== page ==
Melton approves neighbourhood plan

The playing fields in Melton which are mentioned in the Neighbourhood Plan. Picture: SARAH LUCY BROW

The playing fields in Melton which are mentioned in the Neighbourhood Plan. Picture: SARAH LUCY BROWN - Credit: Sarah Lucy brown

Villagers in Melton have voted to approve a neighbourhood plan for the area after a referendum took place this week.

How does Melton Compare to the rest of east Suffolk? Graphic: KATY SANDALLS

How does Melton Compare to the rest of east Suffolk? Graphic: KATY SANDALLS - Credit: Archant

oting took place at the Burness Parish Rooms on Thursday.

Voters were asked: “Do you want Suffolk Coastal District Council to use the neighbourhood plan for Melton to help it decide planning applications in the neighbourhood area?”

A total of 1,249 residents took part in the referendum, with 1,172 voting in favour of the plan.

The turnout for the referendum was 38.2%.


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The neighbourhood plan contained a number of proposals for development in the area and focused on eight different areas including air quality, traffic and commercial activity.

The biggest of these areas of development was a plan to build on land off of Wilford Bridge Road, close to the new home of Suffolk Coastal District Council.

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Wilford development envisaged sustainable growth in the area, along with opportunities for businesses.

Smaller areas included proposals for a new village hall and increased car parking at the village’s playing field.

The plans cannot be used to block future development in Melton but will be used to help decide where future developments will go.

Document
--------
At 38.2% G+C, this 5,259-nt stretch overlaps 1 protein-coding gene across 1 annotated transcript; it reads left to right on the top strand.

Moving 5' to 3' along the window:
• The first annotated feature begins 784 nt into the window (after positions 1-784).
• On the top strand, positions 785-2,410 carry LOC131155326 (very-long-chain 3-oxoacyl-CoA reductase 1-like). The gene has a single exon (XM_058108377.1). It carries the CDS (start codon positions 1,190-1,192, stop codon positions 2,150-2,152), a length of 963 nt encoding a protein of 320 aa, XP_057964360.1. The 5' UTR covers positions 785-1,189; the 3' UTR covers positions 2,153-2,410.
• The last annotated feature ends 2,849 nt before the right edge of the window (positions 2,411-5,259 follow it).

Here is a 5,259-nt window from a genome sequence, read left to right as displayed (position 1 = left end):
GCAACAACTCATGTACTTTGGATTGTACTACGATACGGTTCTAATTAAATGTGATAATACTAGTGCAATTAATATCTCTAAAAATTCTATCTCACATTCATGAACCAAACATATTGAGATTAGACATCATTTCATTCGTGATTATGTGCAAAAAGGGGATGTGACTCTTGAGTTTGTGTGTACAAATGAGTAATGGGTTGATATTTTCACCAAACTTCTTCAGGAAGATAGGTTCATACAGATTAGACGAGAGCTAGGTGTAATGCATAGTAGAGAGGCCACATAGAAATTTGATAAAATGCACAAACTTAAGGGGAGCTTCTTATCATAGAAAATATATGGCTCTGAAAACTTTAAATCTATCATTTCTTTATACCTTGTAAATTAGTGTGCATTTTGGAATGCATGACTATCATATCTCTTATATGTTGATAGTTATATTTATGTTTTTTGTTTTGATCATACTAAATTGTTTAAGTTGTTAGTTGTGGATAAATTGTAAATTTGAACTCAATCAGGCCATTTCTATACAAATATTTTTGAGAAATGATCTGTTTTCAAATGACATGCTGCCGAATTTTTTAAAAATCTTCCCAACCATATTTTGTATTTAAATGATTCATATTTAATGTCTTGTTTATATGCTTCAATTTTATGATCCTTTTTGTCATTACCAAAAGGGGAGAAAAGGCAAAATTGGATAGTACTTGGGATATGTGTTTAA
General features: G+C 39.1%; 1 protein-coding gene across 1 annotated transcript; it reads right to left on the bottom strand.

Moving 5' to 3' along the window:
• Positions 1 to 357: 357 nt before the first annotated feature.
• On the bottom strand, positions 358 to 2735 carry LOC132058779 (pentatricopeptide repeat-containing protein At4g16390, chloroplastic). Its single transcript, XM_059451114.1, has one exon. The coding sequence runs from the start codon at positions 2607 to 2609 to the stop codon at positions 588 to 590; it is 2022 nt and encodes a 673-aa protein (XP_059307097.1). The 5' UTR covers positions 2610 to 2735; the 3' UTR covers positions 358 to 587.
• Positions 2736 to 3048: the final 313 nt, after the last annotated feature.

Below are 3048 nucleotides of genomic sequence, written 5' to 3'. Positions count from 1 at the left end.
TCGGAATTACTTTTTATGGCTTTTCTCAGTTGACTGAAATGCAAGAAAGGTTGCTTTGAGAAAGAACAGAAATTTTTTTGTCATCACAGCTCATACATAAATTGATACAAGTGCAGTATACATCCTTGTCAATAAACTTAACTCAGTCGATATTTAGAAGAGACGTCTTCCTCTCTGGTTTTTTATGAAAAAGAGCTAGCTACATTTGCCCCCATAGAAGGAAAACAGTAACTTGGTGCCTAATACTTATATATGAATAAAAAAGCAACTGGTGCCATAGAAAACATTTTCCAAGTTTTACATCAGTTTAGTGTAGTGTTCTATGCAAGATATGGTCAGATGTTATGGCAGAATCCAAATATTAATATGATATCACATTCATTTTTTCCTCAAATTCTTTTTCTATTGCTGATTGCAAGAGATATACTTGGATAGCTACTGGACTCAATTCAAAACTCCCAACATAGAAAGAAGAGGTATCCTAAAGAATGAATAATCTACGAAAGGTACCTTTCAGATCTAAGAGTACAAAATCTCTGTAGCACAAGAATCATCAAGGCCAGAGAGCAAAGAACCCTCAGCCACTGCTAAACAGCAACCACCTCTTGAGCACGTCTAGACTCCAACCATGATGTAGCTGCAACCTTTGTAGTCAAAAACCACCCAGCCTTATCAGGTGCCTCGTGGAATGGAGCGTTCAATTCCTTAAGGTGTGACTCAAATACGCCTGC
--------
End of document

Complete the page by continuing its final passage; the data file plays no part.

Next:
It will be used in conjunction with Suffolk Coastal District Council’s Local Plan.

Melton follows a number of other east Suffolk towns and villages including Great Bealings, Leiston and Framlingham who have all accepted the plans in the last year.

A number of districts in Mid Suffolk have also adopted the plans with more set to vote on the measures in due course.

Neighbourhood Development Plans were first introduced in 2011 and set out the policies for planning applications to be assessed against.

The government hoped that by creating these plans communities would be given “direct power to develop a shared vision for their neighbourhood,” as outlined in their planning practice guide.

It’s taken over three years for the plan to be approved in Melton with initial questionnaires used to consult with residents first being sent out in January 2014.

Open days and consultations followed with a final draft of the plan being approved for referendum in August this year.

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